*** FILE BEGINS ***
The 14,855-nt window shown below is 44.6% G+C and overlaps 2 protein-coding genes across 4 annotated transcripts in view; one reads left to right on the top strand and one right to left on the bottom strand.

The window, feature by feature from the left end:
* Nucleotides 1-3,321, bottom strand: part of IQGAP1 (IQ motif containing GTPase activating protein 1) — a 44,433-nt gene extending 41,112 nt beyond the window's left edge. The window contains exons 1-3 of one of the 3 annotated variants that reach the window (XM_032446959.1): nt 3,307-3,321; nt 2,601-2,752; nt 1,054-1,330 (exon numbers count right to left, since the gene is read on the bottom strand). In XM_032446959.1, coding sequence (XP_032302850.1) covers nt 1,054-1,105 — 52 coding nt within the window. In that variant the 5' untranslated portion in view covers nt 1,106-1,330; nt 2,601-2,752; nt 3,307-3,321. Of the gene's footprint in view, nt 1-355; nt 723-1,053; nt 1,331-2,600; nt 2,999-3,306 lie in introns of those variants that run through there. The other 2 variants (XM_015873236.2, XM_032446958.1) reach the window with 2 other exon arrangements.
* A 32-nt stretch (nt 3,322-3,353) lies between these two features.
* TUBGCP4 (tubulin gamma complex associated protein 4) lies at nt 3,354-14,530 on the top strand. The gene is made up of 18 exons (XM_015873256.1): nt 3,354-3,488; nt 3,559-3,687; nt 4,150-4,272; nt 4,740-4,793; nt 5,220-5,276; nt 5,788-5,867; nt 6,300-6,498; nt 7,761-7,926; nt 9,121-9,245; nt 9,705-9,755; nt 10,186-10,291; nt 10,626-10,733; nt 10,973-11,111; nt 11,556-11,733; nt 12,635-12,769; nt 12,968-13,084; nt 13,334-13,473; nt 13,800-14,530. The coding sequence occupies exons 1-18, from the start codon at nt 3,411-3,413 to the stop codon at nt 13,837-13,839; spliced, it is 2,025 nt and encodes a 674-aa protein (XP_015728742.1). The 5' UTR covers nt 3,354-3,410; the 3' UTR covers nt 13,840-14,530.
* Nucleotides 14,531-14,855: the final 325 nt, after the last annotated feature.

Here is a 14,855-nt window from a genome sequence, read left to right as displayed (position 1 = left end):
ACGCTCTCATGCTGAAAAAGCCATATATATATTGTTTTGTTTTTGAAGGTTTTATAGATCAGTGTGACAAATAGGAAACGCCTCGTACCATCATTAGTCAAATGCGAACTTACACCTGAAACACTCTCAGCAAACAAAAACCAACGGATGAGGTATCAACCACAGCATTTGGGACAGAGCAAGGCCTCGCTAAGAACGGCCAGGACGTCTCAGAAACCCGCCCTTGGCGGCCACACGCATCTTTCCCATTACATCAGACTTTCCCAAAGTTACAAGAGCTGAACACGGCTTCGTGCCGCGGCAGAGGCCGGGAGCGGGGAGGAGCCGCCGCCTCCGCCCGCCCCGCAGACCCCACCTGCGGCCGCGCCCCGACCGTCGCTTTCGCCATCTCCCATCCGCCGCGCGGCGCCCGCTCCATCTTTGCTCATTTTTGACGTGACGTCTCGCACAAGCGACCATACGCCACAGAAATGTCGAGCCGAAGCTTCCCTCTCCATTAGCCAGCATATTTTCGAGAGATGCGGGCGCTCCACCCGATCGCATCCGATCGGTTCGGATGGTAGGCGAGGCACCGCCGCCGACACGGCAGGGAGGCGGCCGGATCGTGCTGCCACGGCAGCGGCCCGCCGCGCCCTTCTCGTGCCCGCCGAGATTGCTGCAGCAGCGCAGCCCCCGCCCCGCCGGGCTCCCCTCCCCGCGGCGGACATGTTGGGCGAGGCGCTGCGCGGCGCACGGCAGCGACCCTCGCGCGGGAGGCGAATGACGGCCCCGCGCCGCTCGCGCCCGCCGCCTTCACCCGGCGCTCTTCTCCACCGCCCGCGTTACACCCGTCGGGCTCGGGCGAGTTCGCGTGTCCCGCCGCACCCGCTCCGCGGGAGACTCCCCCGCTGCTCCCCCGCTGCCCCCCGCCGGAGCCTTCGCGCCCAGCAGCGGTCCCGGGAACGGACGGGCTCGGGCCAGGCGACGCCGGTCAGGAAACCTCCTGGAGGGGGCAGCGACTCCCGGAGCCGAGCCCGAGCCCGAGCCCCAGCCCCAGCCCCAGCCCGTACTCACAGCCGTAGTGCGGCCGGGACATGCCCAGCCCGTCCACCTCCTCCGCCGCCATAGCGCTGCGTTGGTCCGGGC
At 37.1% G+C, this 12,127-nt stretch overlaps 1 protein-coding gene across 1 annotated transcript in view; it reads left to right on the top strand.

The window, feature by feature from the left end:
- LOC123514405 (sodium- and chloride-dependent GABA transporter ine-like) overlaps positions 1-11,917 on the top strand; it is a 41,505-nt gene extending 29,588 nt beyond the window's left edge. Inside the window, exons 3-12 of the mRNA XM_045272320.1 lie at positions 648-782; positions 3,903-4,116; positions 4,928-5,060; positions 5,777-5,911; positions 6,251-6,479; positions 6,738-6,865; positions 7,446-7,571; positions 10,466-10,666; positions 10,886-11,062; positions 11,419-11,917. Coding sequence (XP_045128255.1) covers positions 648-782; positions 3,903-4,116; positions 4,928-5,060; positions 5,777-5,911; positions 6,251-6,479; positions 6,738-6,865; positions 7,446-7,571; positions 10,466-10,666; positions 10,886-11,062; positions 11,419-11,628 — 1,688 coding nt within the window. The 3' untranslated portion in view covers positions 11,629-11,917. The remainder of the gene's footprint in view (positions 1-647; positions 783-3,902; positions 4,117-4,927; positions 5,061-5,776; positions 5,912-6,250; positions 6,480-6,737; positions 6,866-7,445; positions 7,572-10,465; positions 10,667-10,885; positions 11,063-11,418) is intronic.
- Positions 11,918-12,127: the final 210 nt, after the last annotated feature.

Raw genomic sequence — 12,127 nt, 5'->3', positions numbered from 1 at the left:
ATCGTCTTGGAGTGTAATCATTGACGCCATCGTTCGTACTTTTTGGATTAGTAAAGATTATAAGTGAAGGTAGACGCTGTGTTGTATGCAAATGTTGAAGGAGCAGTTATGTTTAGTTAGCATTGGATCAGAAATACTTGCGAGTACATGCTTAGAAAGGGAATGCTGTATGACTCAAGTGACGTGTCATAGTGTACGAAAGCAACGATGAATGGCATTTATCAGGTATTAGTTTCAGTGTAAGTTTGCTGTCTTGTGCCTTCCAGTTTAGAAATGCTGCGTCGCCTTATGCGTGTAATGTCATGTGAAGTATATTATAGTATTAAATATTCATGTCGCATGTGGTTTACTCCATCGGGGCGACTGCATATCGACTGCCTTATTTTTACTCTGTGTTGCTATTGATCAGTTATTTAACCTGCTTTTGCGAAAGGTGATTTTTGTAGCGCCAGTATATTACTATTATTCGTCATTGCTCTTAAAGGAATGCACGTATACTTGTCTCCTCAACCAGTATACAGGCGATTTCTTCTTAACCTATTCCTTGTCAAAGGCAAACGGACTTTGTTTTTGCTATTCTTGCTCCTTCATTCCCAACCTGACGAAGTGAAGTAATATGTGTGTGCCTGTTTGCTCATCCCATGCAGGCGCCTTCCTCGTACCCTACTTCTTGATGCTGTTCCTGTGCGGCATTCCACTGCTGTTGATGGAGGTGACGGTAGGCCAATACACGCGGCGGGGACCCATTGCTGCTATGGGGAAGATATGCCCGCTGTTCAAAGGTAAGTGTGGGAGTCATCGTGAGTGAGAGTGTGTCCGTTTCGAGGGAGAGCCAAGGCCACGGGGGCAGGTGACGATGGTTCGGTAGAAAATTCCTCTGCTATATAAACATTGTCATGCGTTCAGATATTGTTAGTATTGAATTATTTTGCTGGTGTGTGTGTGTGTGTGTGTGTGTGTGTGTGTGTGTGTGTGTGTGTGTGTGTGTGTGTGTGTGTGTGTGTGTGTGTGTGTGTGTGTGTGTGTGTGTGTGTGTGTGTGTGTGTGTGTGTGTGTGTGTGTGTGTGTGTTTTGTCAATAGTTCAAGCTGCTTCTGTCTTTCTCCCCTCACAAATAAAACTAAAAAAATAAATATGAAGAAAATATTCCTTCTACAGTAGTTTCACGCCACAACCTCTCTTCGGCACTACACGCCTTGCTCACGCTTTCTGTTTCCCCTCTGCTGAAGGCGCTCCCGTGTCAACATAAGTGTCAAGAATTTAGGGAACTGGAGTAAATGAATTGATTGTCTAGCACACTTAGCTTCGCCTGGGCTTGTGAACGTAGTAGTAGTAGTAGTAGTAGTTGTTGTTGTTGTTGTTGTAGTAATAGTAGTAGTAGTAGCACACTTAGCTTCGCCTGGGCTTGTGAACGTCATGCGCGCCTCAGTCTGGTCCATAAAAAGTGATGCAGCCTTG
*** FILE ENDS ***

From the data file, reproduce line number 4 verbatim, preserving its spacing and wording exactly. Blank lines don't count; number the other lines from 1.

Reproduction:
* A 32-nt stretch (nt 3,322-3,353) lies between these two features.